Latifa came from a large, loving family in Zoosali, a village in northern Ghana. She was just three years old when she developed eye cancer.
Latifa’s family first noticed that something was wrong when a white spot appeared in her eye. When traditional medicines and eye drops failed to work, Latifa’s parents took her to the eye clinic at Komfo Anokye Teaching Hospital in Kumasi where she underwent eye removal surgery.
The surgery cost Latifa’s family two months’ income, leaving them under severe financial pressure. Without enough money to pay for the chemotherapy she needed they were forced to return home. Soon after, the tumour returned. The family eventually managed to raise money for further treatment and Latifa made the 17-hour journey to Korle Bu Teaching Hospital in Accra with her mother and two siblings.
Unfortunately, the treatment came too late… but it did not have to be this way.
World Child Cancer provides support to some of the poorest and most vulnerable families in the world. By paying for treatment, we can stop more children dying from treatable diseases due to financial constrictions.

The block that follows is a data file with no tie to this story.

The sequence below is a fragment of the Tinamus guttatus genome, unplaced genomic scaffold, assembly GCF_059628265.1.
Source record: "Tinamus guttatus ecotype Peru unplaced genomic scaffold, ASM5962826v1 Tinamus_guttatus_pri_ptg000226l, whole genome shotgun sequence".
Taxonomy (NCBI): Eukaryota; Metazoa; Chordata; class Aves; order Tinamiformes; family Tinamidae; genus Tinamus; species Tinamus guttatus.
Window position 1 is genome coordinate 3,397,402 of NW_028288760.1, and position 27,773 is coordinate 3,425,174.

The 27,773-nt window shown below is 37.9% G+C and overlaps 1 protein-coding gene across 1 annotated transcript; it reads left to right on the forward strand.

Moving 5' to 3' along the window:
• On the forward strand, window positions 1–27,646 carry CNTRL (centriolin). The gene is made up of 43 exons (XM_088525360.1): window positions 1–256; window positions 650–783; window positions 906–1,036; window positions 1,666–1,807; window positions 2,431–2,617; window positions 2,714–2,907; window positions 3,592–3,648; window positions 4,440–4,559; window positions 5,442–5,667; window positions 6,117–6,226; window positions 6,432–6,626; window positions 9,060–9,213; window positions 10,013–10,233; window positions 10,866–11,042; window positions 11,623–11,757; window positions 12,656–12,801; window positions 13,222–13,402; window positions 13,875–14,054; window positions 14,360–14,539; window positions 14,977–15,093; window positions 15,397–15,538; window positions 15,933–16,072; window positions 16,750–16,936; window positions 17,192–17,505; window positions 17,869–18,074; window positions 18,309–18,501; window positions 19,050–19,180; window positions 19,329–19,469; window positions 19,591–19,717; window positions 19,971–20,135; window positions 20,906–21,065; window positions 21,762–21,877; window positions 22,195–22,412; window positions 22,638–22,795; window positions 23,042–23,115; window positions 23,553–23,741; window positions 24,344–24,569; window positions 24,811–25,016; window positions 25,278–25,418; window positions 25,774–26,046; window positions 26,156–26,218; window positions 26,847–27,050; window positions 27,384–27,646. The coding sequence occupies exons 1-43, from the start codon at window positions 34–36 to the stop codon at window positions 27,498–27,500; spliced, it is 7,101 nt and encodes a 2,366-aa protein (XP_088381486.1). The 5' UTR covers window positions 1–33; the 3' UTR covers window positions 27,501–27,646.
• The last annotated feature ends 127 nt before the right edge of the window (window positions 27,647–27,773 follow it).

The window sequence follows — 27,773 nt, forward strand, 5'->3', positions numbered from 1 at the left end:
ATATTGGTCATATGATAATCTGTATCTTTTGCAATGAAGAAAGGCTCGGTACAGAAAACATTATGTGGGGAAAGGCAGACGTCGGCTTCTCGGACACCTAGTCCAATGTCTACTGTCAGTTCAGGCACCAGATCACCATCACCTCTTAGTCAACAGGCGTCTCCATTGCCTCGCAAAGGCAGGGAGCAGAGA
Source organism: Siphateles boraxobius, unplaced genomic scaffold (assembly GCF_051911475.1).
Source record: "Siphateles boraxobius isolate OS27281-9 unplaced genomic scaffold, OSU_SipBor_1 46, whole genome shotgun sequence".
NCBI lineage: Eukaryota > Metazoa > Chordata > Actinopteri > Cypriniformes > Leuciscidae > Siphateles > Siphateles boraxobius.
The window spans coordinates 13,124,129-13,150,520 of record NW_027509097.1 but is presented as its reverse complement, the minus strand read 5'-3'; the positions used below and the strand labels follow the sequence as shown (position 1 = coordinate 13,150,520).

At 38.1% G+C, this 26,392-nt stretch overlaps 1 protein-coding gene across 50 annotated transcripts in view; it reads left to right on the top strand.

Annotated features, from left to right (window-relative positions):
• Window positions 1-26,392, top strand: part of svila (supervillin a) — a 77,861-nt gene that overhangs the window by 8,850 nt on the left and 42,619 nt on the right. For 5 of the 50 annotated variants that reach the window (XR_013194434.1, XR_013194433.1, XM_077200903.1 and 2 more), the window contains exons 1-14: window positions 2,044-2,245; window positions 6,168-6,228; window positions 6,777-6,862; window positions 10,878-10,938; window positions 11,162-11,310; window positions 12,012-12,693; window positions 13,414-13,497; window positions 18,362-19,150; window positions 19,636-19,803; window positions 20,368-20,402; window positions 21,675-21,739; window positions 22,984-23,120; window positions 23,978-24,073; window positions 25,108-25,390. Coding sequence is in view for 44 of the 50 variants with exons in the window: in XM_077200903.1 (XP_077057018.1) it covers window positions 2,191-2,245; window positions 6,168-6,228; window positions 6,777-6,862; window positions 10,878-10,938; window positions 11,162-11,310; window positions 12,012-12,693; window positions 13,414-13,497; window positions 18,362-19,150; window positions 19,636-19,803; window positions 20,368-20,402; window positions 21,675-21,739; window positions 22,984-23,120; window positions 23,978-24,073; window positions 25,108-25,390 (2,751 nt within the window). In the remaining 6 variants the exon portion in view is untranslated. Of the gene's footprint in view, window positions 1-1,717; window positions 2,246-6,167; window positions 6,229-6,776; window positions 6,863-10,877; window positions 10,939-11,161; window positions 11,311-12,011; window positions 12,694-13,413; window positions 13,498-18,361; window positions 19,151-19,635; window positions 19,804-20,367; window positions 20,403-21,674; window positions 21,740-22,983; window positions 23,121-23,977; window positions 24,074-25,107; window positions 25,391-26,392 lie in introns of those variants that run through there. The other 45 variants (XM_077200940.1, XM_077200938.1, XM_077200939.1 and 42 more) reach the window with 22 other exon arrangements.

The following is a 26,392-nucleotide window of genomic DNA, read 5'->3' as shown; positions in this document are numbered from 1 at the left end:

By forming partnerships between medical professionals in high income countries with those in low and middle income countries, we can provide training for medical professionals on the early warning signs of cancer thus enabling a faster route to treating children with cancer.
Every child, much like Latifa, deserves a childhood and a future. 1300 children are expected to develop cancer each year in Ghana. Just £25 could pay for accurate diagnosis for one child with cancer, ensuring they are given the correct treatment, increasing their chances of survival.